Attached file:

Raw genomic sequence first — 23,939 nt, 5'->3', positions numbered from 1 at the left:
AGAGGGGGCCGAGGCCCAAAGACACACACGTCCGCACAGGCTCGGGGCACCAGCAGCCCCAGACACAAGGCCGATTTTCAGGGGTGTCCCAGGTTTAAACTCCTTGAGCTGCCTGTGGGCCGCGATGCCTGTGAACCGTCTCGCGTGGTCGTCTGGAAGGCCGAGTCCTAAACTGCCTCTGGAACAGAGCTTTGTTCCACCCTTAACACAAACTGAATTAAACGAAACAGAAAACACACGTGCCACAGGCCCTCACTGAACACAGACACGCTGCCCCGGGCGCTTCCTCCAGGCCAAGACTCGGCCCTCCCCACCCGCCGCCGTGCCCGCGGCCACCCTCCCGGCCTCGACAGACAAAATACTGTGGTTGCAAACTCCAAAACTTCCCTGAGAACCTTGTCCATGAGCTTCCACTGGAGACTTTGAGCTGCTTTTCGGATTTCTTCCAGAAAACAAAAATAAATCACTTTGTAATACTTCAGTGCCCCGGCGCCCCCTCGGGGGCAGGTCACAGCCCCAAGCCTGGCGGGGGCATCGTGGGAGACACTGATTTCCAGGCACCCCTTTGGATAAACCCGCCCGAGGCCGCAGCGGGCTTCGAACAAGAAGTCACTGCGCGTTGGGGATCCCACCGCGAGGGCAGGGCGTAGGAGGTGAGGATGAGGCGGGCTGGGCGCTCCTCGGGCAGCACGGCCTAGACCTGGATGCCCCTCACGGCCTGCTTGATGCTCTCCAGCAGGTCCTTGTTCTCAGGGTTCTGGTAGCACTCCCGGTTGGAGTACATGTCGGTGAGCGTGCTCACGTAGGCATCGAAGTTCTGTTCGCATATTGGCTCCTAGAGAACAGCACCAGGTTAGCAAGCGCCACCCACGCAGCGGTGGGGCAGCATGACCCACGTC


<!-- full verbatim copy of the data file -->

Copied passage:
Raw genomic sequence first — 23,939 nt, 5'->3', positions numbered from 1 at the left:
AGAGGGGGCCGAGGCCCAAAGACACACACGTCCGCACAGGCTCGGGGCACCAGCAGCCCCAGACACAAGGCCGATTTTCAGGGGTGTCCCAGGTTTAAACTCCTTGAGCTGCCTGTGGGCCGCGATGCCTGTGAACCGTCTCGCGTGGTCGTCTGGAAGGCCGAGTCCTAAACTGCCTCTGGAACAGAGCTTTGTTCCACCCTTAACACAAACTGAATTAAACGAAACAGAAAACACACGTGCCACAGGCCCTCACTGAACACAGACACGCTGCCCCGGGCGCTTCCTCCAGGCCAAGACTCGGCCCTCCCCACCCGCCGCCGTGCCCGCGGCCACCCTCCCGGCCTCGACAGACAAAATACTGTGGTTGCAAACTCCAAAACTTCCCTGAGAACCTTGTCCATGAGCTTCCACTGGAGACTTTGAGCTGCTTTTCGGATTTCTTCCAGAAAACAAAAATAAATCACTTTGTAATACTTCAGTGCCCCGGCGCCCCCTCGGGGGCAGGTCACAGCCCCAAGCCTGGCGGGGGCATCGTGGGAGACACTGATTTCCAGGCACCCCTTTGGATAAACCCGCCCGAGGCCGCAGCGGGCTTCGAACAAGAAGTCACTGCGCGTTGGGGATCCCACCGCGAGGGCAGGGCGTAGGAGGTGAGGATGAGGCGGGCTGGGCGCTCCTCGGGCAGCACGGCCTAGACCTGGATGCCCCTCACGGCCTGCTTGATGCTCTCCAGCAGGTCCTTGTTCTCAGGGTTCTGGTAGCACTCCCGGTTGGAGTACATGTCGGTGAGCGTGCTCACGTAGGCATCGAAGTTCTGTTCGCATATTGGCTCCTAGAGAACAGCACCAGGTTAGCAAGCGCCACCCACGCAGCGGTGGGGCAGCATGACCCACGTC